dj gebbers fine

Plastic barriers separate workers in a break room at Gebbers Farms in Okanogan County, Wash. The farm has appeal a $2 million fine issued by the Washington Department of Labor and Industries.

Washington tree fruit grower Gebbers Farms, where two workers died last summer of COVID-19, has been fined more than $2 million for breaking coronavirus-related housing and transportation rules.

The Washington Department of Labor and Industries announced the penalty Monday, claiming the farm defied the regulations and committed more than two dozen violations.

“Gebbers made it very apparent to investigators they had no intention of following the rules as written regarding temporary agricultural worker housing and transportation,” L&I Director Joel said in statement.

Gebbers spokeswoman Amy Philpott said Sacks’ comment was “extremely concerning” and “untrue.”

“We explicitly said we would come into compliance as quickly as we could,” she said. “We strongly disagree with the agency on this matter.”

Philpott said the farm was considering whether to appeal the fine.

A 37-year-old farmworker from Mexico died July 8, and a 63-year-old farmworker from Jamaica died July 31 of COVID-19. Both were in the country on H-2A visas and lived in company housing.

According to L&I, the farm improperly housed and transported workers, potentially exposing 2,700 H-2A workers to the coronavirus.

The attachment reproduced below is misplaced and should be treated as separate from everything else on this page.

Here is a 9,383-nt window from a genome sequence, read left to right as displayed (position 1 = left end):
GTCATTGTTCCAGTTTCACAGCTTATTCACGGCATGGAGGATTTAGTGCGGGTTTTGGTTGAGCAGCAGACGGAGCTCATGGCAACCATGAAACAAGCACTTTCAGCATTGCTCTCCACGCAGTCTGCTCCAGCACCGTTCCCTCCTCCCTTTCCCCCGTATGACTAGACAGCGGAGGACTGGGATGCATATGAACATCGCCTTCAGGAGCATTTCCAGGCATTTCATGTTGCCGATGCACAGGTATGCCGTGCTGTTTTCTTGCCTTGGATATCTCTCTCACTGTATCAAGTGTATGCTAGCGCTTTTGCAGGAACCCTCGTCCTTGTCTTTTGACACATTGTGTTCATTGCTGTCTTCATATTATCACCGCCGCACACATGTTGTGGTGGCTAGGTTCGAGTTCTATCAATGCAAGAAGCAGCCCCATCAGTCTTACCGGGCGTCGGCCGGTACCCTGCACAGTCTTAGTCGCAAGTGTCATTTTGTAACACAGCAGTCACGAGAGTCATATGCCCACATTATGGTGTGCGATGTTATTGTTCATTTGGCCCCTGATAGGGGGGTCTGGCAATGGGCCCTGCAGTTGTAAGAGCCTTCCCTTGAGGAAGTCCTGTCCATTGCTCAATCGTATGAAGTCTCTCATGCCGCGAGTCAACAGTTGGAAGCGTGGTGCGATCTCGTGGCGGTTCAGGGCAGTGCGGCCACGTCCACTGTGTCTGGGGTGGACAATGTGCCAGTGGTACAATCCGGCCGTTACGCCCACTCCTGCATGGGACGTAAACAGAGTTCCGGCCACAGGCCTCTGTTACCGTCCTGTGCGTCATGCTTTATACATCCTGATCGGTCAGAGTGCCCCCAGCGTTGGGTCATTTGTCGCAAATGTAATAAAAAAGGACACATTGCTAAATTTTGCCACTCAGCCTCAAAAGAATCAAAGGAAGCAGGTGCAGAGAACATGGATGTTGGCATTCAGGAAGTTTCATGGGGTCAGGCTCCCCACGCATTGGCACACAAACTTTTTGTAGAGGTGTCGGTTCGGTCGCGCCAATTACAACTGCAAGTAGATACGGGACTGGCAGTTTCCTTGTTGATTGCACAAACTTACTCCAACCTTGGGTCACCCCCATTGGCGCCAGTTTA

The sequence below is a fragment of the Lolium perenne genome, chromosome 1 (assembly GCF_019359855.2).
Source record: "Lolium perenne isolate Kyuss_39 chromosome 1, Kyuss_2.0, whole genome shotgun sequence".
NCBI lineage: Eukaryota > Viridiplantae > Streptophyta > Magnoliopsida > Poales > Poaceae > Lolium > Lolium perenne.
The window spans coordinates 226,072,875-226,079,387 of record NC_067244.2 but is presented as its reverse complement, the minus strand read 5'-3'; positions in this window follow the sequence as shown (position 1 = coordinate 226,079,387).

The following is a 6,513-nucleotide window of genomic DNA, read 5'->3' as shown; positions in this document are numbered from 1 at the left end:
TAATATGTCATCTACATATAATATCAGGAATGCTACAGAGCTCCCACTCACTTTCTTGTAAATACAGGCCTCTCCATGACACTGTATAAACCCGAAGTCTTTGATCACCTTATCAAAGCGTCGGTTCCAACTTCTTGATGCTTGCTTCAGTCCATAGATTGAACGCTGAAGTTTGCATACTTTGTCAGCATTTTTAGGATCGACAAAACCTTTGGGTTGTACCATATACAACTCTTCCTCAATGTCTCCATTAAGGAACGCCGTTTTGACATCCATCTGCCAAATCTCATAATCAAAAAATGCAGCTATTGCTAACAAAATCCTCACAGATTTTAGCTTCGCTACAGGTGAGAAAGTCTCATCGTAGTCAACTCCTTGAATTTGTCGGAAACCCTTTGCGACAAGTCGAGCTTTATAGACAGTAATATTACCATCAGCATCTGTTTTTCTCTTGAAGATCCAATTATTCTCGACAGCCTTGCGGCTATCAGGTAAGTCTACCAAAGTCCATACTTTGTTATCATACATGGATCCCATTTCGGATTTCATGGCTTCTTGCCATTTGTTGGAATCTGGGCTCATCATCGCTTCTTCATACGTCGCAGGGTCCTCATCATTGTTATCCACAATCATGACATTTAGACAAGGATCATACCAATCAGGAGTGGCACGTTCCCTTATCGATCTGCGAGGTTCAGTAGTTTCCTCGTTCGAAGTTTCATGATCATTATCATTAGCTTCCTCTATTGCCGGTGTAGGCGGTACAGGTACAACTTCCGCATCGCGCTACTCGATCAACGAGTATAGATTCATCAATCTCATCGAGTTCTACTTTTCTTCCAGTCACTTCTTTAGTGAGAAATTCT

In September, Health Secretary John Wiesman ordered more than 3,000 Gebbers employees to be tested for COVID-19. Less than 1% of the workforce tested positive, a low rate compared to the general population of Okanogan County.

The farm cited the low rate to buttress its argument that it sought to protect workers by consulting with an infectious disease specialist. The farm’s safety plan relied on isolating workers in groups of 42, rather than the state standard of 15.

“The number (15) is not some magical number,” Philpott said.

Gebbers’ alternative plan ran afoul of state regulators as early as May. An H-2A worker complained that he was quarantined without access to water to drink or wash with.

L&I initiated an investigation May 28 and fined the farm $13,200 for violations related to the use of bunk beds and not having barriers in kitchens and lavatories.

L&I started another investigation in July after anonymous calls from workers. The first caller said someone had died of COVID-19 and that workers he lived with were not tested and sent to different cabins, according to an L&I.

A second caller said he feared hundreds of workers were infected, including himself, and that he was worried he would die. The caller said the sick were not being treated, according to L&I.

L&I ordered Gebbers on July 22 to come into compliance with state standards. Agency investigators returned unannounced daily to see whether the farm complied.

Gebbers racked up its large fine over a 12-day period, July 16-27.

On each day, a bus with a capacity of 42 passengers took 42 farmworkers to and from orchards. The workers were not 6 feet apart, according to L&I. The farm incurred an $84,000 fine for every day.

Over the same 12 days, the farm violated rules by housing workers in bunk beds, according to L&I. The penalty for the housing violation was also $84,000 a day.

Lesser violations rounded out the fine. L&I said the company didn’t keep toilet paper or have hand-washing stations in every field bathroom, and didn’t have physical barriers in a community kitchen.

The farm also was fined $7,200 for not reporting the first worker’s death to L&I within eight hours. The worker died at a hospital, and the farm didn’t know of his death until several days later, Philpott said.

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